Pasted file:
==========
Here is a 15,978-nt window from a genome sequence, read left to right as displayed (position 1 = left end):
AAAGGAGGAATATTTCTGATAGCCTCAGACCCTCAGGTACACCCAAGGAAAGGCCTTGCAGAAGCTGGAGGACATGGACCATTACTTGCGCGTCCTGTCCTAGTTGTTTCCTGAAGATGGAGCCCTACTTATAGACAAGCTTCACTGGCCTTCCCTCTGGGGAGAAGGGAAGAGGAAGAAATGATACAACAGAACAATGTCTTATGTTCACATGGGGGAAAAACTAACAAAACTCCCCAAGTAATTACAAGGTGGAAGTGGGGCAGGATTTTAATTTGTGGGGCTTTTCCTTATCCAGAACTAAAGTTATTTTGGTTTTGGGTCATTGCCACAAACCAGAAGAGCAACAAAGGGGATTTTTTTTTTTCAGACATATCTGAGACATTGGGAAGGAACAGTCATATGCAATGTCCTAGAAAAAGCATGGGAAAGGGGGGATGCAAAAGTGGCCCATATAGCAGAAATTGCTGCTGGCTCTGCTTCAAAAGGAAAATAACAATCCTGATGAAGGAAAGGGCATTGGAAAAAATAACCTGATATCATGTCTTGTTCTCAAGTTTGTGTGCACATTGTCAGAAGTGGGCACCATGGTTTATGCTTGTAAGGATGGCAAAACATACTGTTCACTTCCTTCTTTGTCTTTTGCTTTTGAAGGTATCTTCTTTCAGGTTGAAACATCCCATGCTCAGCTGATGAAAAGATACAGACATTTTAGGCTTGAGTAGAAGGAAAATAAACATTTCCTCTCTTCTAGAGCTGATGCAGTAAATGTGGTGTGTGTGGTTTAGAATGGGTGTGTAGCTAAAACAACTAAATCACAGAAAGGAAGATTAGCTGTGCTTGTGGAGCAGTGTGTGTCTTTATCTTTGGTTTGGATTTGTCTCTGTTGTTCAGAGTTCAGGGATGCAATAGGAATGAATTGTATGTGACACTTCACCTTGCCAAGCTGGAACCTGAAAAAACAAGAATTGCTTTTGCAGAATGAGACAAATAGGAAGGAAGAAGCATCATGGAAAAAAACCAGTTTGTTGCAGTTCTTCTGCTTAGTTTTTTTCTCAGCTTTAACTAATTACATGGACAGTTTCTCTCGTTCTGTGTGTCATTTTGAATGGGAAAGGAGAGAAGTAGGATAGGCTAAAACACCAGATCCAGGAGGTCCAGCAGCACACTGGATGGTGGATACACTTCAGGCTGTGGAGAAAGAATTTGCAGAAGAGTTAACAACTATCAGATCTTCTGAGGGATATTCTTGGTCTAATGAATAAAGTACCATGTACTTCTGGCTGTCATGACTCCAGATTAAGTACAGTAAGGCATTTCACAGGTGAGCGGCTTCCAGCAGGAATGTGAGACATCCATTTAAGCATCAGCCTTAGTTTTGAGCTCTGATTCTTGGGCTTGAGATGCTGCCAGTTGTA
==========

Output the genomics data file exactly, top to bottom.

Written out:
Here is a 15,978-nt window from a genome sequence, read left to right as displayed (position 1 = left end):
AAAGGAGGAATATTTCTGATAGCCTCAGACCCTCAGGTACACCCAAGGAAAGGCCTTGCAGAAGCTGGAGGACATGGACCATTACTTGCGCGTCCTGTCCTAGTTGTTTCCTGAAGATGGAGCCCTACTTATAGACAAGCTTCACTGGCCTTCCCTCTGGGGAGAAGGGAAGAGGAAGAAATGATACAACAGAACAATGTCTTATGTTCACATGGGGGAAAAACTAACAAAACTCCCCAAGTAATTACAAGGTGGAAGTGGGGCAGGATTTTAATTTGTGGGGCTTTTCCTTATCCAGAACTAAAGTTATTTTGGTTTTGGGTCATTGCCACAAACCAGAAGAGCAACAAAGGGGATTTTTTTTTTTCAGACATATCTGAGACATTGGGAAGGAACAGTCATATGCAATGTCCTAGAAAAAGCATGGGAAAGGGGGGATGCAAAAGTGGCCCATATAGCAGAAATTGCTGCTGGCTCTGCTTCAAAAGGAAAATAACAATCCTGATGAAGGAAAGGGCATTGGAAAAAATAACCTGATATCATGTCTTGTTCTCAAGTTTGTGTGCACATTGTCAGAAGTGGGCACCATGGTTTATGCTTGTAAGGATGGCAAAACATACTGTTCACTTCCTTCTTTGTCTTTTGCTTTTGAAGGTATCTTCTTTCAGGTTGAAACATCCCATGCTCAGCTGATGAAAAGATACAGACATTTTAGGCTTGAGTAGAAGGAAAATAAACATTTCCTCTCTTCTAGAGCTGATGCAGTAAATGTGGTGTGTGTGGTTTAGAATGGGTGTGTAGCTAAAACAACTAAATCACAGAAAGGAAGATTAGCTGTGCTTGTGGAGCAGTGTGTGTCTTTATCTTTGGTTTGGATTTGTCTCTGTTGTTCAGAGTTCAGGGATGCAATAGGAATGAATTGTATGTGACACTTCACCTTGCCAAGCTGGAACCTGAAAAAACAAGAATTGCTTTTGCAGAATGAGACAAATAGGAAGGAAGAAGCATCATGGAAAAAAACCAGTTTGTTGCAGTTCTTCTGCTTAGTTTTTTTCTCAGCTTTAACTAATTACATGGACAGTTTCTCTCGTTCTGTGTGTCATTTTGAATGGGAAAGGAGAGAAGTAGGATAGGCTAAAACACCAGATCCAGGAGGTCCAGCAGCACACTGGATGGTGGATACACTTCAGGCTGTGGAGAAAGAATTTGCAGAAGAGTTAACAACTATCAGATCTTCTGAGGGATATTCTTGGTCTAATGAATAAAGTACCATGTACTTCTGGCTGTCATGACTCCAGATTAAGTACAGTAAGGCATTTCACAGGTGAGCGGCTTCCAGCAGGAATGTGAGACATCCATTTAAGCATCAGCCTTAGTTTTGAGCTCTGATTCTTGGGCTTGAGATGCTGCCAGTTGTA